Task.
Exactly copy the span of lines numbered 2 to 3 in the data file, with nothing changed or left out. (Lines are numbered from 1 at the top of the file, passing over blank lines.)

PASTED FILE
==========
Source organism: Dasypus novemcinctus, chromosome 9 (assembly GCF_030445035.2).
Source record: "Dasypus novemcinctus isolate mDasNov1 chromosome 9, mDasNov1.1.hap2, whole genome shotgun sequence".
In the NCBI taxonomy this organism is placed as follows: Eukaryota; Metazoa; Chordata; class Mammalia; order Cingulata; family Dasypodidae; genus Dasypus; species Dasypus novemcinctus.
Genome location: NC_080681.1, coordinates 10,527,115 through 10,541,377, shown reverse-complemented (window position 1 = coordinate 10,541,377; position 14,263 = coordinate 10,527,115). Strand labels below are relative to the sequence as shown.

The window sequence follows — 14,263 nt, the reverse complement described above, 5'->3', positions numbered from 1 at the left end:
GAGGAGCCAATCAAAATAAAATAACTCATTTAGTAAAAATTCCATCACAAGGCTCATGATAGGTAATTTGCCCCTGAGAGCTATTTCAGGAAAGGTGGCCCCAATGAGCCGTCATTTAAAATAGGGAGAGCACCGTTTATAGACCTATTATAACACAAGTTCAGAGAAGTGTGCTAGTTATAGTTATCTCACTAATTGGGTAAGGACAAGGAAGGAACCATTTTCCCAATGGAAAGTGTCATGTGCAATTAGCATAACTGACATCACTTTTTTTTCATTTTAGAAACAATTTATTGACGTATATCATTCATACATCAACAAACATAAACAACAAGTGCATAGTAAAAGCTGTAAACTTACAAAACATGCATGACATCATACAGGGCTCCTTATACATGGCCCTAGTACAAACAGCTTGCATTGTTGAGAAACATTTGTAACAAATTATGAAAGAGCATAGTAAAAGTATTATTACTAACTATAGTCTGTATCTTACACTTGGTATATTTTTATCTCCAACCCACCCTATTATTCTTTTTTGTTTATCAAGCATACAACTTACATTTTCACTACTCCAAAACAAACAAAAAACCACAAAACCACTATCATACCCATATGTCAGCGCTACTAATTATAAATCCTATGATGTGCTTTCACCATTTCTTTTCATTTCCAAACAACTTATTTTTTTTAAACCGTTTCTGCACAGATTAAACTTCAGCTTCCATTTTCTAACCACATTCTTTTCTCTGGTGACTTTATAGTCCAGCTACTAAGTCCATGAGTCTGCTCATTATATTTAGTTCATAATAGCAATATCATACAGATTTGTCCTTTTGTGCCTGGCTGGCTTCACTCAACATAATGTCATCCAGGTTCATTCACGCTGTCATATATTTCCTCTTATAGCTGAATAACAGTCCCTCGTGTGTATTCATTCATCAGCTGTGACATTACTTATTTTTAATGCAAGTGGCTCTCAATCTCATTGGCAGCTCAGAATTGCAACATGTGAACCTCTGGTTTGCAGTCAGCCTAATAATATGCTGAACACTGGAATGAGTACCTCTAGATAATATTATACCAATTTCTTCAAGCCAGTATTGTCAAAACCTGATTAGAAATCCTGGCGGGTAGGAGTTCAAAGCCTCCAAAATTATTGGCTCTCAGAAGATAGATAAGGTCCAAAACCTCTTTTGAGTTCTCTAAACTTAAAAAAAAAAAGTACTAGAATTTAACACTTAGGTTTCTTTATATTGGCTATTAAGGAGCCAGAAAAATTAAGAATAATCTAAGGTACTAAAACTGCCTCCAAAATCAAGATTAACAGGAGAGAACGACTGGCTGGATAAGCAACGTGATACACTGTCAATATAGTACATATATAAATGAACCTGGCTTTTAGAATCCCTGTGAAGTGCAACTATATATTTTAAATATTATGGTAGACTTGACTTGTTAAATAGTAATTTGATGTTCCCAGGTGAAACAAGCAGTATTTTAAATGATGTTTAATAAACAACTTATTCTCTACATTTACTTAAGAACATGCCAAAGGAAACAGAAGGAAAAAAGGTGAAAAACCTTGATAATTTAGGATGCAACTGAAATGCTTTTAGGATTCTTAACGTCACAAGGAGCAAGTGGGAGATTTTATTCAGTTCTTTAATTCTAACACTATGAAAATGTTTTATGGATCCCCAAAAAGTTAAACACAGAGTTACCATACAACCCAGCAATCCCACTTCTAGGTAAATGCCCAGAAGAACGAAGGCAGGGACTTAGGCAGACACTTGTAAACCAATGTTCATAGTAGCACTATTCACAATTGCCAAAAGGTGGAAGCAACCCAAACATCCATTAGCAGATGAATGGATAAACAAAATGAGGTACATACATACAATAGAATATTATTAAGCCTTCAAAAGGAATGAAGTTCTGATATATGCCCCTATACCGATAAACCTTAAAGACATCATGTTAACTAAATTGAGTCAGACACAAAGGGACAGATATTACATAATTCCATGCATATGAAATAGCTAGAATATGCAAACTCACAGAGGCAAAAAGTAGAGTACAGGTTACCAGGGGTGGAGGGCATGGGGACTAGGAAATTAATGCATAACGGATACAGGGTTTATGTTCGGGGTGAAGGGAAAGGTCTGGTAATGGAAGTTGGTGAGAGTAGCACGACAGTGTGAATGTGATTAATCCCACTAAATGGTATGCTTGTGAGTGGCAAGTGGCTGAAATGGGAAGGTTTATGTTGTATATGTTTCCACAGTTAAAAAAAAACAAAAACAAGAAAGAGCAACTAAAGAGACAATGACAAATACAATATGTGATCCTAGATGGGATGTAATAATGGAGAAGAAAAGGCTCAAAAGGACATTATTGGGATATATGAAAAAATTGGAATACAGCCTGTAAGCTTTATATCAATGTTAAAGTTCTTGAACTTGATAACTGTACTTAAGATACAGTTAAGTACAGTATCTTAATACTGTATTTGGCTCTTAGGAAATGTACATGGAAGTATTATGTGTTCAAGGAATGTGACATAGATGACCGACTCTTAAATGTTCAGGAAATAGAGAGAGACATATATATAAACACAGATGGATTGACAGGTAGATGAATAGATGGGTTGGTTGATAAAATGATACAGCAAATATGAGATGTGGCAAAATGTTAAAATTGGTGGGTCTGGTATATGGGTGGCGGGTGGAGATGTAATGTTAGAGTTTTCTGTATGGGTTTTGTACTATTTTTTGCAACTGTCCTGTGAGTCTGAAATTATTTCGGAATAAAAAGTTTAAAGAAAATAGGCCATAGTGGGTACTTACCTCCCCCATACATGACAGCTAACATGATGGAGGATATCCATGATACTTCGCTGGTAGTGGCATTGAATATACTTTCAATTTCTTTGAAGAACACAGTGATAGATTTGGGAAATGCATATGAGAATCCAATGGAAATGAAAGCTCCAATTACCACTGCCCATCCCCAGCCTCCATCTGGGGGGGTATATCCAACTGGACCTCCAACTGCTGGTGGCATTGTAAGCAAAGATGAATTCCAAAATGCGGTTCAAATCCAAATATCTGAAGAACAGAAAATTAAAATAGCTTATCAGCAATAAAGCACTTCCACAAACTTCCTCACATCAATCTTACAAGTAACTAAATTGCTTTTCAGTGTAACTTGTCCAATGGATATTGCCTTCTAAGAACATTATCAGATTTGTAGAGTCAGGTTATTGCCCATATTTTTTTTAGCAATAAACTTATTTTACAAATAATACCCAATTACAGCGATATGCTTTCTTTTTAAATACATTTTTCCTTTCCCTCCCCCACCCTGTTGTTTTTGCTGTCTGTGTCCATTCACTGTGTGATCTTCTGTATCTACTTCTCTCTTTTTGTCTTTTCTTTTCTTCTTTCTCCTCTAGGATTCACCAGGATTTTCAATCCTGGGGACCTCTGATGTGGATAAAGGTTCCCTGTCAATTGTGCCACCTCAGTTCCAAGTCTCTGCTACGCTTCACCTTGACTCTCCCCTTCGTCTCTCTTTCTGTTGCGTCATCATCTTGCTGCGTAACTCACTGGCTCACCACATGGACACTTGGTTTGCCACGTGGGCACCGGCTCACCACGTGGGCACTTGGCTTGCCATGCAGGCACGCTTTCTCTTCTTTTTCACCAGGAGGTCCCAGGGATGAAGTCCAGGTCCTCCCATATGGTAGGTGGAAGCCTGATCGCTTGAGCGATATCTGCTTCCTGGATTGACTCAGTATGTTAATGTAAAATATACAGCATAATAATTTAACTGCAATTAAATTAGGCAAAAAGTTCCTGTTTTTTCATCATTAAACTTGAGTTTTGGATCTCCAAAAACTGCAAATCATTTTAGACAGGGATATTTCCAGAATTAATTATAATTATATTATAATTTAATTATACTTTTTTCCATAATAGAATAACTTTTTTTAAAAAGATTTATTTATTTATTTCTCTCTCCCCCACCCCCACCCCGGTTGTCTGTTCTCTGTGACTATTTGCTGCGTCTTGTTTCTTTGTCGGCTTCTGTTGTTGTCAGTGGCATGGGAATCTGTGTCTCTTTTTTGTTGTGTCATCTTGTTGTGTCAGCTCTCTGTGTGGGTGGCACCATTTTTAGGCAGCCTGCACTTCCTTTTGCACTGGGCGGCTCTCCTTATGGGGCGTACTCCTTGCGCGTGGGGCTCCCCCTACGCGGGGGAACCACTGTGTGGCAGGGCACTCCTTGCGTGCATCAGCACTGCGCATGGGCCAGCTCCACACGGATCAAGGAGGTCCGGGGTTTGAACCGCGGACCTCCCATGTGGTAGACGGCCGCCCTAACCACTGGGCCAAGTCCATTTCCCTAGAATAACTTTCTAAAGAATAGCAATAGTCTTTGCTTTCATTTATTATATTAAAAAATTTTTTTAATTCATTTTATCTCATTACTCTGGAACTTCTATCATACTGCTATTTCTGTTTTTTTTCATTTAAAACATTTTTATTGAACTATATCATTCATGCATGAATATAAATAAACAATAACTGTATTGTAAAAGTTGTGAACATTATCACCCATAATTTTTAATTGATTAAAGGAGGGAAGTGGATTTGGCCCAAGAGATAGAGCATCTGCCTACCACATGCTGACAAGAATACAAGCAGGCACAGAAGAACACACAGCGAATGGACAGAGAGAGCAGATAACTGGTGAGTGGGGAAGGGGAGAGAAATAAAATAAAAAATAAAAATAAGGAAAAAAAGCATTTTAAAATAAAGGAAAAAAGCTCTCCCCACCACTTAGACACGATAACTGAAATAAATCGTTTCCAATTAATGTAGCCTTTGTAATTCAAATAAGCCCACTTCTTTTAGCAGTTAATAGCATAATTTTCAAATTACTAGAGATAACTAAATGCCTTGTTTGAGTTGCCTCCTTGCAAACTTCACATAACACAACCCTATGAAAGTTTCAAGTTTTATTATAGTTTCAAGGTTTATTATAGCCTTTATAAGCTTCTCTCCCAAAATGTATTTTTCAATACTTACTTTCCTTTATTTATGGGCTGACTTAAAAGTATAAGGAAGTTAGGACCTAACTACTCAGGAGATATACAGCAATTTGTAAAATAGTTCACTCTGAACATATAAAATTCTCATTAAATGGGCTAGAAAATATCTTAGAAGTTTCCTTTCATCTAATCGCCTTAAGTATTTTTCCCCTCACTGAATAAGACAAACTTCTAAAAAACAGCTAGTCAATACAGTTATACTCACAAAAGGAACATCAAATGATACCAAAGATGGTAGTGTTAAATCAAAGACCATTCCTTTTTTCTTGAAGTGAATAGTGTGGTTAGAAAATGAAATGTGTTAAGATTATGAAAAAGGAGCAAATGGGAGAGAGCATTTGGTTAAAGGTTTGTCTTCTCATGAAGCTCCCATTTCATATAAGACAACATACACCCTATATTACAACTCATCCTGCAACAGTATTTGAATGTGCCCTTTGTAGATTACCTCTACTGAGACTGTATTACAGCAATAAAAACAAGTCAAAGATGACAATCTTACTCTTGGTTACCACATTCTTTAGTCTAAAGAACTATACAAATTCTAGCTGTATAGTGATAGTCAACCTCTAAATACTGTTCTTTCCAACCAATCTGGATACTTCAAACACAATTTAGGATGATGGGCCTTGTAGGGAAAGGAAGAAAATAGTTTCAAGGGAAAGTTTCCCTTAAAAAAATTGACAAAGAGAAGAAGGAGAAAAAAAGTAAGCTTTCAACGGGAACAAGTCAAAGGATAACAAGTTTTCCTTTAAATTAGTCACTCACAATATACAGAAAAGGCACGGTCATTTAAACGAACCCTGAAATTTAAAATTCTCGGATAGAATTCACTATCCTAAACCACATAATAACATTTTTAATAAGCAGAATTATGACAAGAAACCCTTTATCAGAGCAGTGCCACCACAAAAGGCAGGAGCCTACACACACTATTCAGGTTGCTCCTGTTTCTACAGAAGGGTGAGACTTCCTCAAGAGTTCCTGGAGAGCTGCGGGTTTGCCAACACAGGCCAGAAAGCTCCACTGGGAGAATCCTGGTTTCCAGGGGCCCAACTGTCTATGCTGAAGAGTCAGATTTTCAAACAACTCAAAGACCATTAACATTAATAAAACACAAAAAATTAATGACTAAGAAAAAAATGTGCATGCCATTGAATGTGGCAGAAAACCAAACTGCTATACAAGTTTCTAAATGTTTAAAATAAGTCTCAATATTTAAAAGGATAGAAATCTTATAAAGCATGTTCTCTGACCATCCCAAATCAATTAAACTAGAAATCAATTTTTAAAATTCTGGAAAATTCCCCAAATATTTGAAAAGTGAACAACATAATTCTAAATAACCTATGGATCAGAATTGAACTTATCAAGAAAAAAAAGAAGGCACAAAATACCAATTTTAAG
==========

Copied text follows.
Source record: "Dasypus novemcinctus isolate mDasNov1 chromosome 9, mDasNov1.1.hap2, whole genome shotgun sequence".
In the NCBI taxonomy this organism is placed as follows: Eukaryota; Metazoa; Chordata; class Mammalia; order Cingulata; family Dasypodidae; genus Dasypus; species Dasypus novemcinctus.